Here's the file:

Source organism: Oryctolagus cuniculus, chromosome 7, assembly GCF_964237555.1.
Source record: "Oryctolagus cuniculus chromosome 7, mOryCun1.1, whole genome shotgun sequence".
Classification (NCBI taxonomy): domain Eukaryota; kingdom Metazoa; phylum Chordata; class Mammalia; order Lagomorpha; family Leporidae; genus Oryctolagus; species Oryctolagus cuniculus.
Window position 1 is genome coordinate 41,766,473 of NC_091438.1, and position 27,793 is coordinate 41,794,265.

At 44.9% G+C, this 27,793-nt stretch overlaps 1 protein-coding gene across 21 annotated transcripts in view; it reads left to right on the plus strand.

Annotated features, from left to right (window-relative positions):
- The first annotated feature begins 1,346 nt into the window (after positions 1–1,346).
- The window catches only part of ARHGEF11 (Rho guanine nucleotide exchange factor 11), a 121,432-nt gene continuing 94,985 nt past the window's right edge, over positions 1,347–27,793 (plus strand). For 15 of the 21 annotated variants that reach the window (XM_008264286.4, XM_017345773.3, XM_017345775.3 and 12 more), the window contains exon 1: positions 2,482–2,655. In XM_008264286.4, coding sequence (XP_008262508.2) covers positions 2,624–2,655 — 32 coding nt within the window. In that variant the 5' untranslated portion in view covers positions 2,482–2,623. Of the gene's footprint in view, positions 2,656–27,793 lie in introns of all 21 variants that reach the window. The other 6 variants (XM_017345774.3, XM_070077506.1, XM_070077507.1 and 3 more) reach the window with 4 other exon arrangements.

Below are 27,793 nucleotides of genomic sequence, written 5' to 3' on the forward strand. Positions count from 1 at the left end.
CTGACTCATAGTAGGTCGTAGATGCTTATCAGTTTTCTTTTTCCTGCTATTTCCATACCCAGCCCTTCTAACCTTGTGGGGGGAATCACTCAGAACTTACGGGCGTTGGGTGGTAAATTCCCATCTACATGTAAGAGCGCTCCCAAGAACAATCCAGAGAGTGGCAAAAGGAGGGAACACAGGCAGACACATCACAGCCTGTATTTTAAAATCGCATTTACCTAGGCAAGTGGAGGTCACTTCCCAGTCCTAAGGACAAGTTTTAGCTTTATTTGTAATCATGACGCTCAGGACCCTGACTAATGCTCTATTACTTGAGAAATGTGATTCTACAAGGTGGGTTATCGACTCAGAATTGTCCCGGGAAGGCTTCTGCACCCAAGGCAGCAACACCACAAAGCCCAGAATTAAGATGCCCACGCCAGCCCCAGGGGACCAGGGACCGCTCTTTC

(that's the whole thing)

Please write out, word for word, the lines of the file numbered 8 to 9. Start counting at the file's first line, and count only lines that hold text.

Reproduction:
- The window catches only part of ARHGEF11 (Rho guanine nucleotide exchange factor 11), a 121,432-nt gene continuing 94,985 nt past the window's right edge, over positions 1,347–27,793 (plus strand). For 15 of the 21 annotated variants that reach the window (XM_008264286.4, XM_017345773.3, XM_017345775.3 and 12 more), the window contains exon 1: positions 2,482–2,655. In XM_008264286.4, coding sequence (XP_008262508.2) covers positions 2,624–2,655 — 32 coding nt within the window. In that variant the 5' untranslated portion in view covers positions 2,482–2,623. Of the gene's footprint in view, positions 2,656–27,793 lie in introns of all 21 variants that reach the window. The other 6 variants (XM_017345774.3, XM_070077506.1, XM_070077507.1 and 3 more) reach the window with 4 other exon arrangements.

Below are 27,793 nucleotides of genomic sequence, written 5' to 3' on the forward strand. Positions count from 1 at the left end.